A recent talk in our topology seminar by Trent Schirmer (who just joined OSU as a postdoc this year) got me thinking about three closely related (almost equivalent) problems in three-dimensional topology. Trent spoke about the following problem in knot theory: Given two knots in with tunnel numbers and , what would you expect the tunnel number of their connect sum to be? Recall that the tunnel number of a knot is the Heegaard genus of the knot complement minus one. With a little work, one can show that the tunnel number of the connect sum is at most . However, there are also examples where it is much lower and Trent has constructed links where the connect sum has tunnel number around . This is fairly interesting on its own, but it turns out there are (at least) two other situations with similar phenomenon that appear to have the same underlying reasons.
The second situation is as follows: Given two three-manifolds, each with a single torus boundary component, with Heegaard genera and , what is the Heegaard genus of the manifold that results from gluing the manifolds along the tori by a given homeomorphism? In this case, amalgamating the Heegaard splittings gives you a Heegaard splitting of genus , and for “most” gluing maps, this is the Heegaard genus of the resulting manifold . However, on the other end of the spectrum, Schultens-Weidmann have constructed examples where and for a specific gluing map, the Heegaard genus of the resulting manifold is . Note that the conjectured minimum answer for the tunnel number problem is , and I think a reasonable conjecture for the torus gluing problem would be , which is realized by the Schultens-Weidmann construction. (By the way, this is a beautifully simple construction but unfortunately I think describing it here would make this post too long (if it isn’t already.)) The best known lower bounds for both problems are much lower: roughly for connect sums by Scharlemann-Schultens  and for torus gluing, which follows from work of Ryan Derby-Talbot .
So, what’s the connection between these two problems? In the second we’re gluing two manifolds together along a pair of tori. In the first, we’re taking a connect sum, but if you think of a knot connect sum as a three-manifold operation, you’re really gluing along a pair of annuli in the boundaries of the knot complements. Tori and annuli behave very similarly, so it’s not surprising that we would find a similar phenomenon in these two settings. But then there’s the third setting that I mentioned.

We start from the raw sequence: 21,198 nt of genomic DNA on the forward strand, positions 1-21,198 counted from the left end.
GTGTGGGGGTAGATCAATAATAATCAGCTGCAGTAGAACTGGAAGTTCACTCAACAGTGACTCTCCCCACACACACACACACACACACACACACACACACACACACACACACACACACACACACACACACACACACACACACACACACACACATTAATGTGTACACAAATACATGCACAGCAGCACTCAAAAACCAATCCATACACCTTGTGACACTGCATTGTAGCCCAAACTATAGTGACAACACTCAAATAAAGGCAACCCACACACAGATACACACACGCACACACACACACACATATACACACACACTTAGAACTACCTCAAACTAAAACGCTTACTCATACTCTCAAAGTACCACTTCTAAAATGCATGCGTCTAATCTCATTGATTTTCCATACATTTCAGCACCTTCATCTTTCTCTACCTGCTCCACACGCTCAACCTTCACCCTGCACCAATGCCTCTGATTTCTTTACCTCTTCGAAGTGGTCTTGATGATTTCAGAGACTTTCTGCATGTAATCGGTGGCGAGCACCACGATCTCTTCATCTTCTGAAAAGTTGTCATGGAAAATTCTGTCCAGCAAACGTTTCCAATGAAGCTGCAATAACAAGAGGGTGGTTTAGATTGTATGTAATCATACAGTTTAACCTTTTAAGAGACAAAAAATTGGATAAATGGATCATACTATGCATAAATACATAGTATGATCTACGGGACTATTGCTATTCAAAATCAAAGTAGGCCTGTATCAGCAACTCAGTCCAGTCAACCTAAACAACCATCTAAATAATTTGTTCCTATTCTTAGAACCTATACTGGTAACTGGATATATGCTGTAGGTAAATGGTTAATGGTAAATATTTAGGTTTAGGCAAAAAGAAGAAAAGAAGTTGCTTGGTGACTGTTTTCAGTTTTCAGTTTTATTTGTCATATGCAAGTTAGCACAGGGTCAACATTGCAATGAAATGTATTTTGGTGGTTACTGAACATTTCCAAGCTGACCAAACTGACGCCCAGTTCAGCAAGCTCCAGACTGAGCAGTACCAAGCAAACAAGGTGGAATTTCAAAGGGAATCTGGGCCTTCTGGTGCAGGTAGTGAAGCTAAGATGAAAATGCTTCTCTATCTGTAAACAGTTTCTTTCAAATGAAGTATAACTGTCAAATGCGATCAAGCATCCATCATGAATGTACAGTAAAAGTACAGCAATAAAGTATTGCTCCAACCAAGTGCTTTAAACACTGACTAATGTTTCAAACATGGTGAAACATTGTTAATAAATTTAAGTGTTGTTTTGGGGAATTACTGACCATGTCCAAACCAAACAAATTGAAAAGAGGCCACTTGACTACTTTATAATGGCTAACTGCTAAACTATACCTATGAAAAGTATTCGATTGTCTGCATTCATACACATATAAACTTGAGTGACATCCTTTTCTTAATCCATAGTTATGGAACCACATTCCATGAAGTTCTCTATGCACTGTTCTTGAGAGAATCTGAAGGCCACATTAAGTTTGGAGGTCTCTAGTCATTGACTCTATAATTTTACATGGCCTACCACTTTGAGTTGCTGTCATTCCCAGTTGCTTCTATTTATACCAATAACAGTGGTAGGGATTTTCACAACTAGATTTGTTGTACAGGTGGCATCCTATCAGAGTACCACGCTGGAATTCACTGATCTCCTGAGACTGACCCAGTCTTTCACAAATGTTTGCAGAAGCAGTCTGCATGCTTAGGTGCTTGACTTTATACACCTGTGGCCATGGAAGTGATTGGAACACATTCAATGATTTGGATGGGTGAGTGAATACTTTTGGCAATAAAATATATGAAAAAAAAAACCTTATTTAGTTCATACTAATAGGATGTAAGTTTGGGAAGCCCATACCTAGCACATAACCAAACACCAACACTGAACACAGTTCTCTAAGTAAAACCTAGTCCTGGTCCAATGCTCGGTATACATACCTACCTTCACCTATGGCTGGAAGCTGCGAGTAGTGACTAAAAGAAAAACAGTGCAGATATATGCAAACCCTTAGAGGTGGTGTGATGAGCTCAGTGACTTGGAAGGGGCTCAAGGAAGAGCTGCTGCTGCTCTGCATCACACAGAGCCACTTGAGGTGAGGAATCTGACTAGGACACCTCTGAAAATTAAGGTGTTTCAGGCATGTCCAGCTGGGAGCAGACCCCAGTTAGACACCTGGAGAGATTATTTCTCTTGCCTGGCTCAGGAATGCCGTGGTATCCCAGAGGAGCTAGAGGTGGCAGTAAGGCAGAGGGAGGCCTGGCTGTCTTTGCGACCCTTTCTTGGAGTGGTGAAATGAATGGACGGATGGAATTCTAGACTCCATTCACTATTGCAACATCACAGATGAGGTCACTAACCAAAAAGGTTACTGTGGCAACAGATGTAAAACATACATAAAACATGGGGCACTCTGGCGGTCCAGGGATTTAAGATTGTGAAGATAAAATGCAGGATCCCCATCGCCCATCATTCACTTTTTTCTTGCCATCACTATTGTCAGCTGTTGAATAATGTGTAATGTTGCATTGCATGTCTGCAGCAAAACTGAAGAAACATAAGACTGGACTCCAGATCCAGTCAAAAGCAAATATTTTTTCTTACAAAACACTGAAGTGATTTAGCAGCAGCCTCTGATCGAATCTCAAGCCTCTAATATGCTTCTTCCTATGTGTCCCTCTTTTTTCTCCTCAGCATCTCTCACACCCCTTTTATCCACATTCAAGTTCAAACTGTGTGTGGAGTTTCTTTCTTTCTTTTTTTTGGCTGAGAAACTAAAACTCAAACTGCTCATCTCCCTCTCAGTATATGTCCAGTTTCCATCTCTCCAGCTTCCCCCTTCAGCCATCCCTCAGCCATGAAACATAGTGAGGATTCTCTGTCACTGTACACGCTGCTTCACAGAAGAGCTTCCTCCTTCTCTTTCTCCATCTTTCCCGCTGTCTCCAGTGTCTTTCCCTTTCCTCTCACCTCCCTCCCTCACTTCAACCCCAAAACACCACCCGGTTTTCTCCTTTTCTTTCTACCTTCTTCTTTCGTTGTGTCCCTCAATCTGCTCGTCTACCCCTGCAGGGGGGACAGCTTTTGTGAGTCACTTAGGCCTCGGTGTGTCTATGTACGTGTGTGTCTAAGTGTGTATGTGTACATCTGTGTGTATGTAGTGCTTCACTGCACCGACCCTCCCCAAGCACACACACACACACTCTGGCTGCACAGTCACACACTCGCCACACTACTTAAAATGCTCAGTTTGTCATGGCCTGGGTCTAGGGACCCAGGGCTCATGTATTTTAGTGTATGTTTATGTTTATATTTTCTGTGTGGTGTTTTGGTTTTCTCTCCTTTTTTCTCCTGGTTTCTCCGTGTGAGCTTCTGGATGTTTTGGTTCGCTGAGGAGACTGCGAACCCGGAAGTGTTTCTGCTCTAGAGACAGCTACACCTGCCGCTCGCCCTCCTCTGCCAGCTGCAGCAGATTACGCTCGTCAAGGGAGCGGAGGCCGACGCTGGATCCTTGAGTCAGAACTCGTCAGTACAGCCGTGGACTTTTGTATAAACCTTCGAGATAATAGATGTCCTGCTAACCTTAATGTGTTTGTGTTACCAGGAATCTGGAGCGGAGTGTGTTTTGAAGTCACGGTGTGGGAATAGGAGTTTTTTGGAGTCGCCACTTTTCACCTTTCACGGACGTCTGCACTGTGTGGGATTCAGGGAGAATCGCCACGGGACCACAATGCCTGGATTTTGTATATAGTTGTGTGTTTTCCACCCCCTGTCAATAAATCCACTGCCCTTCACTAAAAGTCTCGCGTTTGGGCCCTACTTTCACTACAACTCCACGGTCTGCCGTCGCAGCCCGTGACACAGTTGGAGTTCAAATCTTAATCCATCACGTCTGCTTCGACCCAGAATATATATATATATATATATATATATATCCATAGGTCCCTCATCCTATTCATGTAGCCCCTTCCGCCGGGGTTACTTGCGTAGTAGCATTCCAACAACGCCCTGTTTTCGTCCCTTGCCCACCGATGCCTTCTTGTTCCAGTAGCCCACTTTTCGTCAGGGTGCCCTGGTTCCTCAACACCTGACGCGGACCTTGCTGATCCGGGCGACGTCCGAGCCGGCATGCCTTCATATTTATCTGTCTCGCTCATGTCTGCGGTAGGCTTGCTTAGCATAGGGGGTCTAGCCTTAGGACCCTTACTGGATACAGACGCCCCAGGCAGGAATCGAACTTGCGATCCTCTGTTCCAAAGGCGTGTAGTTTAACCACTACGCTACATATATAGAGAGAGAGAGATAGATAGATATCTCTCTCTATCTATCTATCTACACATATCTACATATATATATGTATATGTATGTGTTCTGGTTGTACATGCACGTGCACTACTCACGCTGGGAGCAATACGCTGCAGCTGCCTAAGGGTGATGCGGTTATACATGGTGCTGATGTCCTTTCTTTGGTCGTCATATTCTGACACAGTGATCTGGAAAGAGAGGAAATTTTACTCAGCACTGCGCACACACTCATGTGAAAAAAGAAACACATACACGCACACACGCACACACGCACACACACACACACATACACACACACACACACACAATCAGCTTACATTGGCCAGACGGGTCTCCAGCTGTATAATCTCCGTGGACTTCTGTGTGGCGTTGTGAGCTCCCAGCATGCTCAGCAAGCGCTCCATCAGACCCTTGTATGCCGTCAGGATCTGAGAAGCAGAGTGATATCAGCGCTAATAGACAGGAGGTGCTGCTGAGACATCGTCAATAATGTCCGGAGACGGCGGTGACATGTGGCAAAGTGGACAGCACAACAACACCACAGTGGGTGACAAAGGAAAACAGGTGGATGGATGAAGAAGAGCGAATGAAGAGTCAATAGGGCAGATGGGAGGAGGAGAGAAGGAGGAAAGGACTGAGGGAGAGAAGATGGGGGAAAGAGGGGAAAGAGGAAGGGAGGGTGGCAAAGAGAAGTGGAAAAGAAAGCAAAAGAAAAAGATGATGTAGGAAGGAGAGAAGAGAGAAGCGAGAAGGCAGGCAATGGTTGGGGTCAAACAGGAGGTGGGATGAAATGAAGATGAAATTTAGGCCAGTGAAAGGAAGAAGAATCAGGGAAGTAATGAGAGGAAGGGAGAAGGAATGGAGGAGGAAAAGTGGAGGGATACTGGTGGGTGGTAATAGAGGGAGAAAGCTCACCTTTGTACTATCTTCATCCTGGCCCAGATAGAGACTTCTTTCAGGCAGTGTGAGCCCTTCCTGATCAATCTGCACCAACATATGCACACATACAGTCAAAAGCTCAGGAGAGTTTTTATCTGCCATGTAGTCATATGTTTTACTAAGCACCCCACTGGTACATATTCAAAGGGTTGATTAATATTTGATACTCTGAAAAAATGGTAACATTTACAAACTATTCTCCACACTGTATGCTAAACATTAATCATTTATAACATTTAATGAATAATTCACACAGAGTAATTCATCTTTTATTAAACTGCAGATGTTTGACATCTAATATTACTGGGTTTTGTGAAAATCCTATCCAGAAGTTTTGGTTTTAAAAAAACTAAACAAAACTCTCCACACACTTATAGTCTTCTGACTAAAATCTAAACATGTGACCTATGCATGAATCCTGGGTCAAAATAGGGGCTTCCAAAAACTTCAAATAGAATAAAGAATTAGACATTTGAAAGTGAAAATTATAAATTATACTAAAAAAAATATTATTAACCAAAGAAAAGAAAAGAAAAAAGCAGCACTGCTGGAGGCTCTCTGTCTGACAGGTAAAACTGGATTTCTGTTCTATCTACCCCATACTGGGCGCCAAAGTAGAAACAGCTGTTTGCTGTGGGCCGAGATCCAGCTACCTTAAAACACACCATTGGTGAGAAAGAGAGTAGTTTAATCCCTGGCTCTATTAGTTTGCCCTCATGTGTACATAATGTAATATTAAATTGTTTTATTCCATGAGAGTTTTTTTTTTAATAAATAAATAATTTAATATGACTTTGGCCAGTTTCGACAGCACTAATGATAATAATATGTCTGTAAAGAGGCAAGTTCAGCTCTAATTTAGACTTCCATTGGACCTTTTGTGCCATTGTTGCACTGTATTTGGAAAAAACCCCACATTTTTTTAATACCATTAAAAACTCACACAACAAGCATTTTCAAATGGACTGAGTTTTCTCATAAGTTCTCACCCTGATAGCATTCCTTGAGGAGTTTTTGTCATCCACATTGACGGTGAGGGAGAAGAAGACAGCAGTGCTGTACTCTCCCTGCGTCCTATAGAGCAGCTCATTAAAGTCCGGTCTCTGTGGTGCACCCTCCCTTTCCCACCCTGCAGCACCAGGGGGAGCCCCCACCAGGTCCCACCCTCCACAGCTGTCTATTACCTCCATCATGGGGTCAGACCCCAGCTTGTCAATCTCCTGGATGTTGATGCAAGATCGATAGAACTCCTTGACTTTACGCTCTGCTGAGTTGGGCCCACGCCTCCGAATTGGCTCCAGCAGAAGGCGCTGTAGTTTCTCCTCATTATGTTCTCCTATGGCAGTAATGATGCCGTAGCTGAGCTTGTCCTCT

A generalized Conway product of two knots/links is the following construction: Given knots or links and in separate copies of the three-sphere, choose an arc with endpoints in each knot (and interior disjoint from each knot). A regular neighborhood of each arc is a ball and each knot intersects this ball in two unknotted arcs. Remove each of these balls from the appropriate copy of and glue the complements together along the resulting sphere boundary components so that the four endpoints of each knot match up. (Note that there is a choice of a braid along the gluing sphere.) The result is a knot or link in , which is called a generalized Conway product.
Given knots with bridge numbers and , the bridge number of the connect sum will always be . However, the bridge number of a generalized Conway product can be much lower. In particular, Ryan Blair has constructed examples where the bridge number of the generalized Conway product of two knots with bridge numbers is . Ryan also proved that the bridge number of the generalized Conway product cannot be lower than , though is probably a reasonable conjecture. So again, we have very similar subadditivity.
But how is this related to gluing along a torus or annulus? The answer seems to be that when you compare bridge surfaces to Heegaard surfaces (which also covers tunnel number), you should work in the double branched cover. As I’ve written about before, a bridge surface lifts to a Heegaard surface in the double branched cover of branched over the knot. The genus of this Heegaard surface is the bridge number minus one. The four punctured sphere defined by the generalized Conway product lifts to a torus. So the subadditivity in this setting appears to be caused by the same type of phenomenon as in the other two, if you know how to look at it.
What I find really interesting is that each of the three settings suggests different techniques, and these different techniques have resulted in very different examples and very different lower bounds. But somehow, the underlying mechanics of the situation, which these different techniques try to exploit, seem to be very much the same.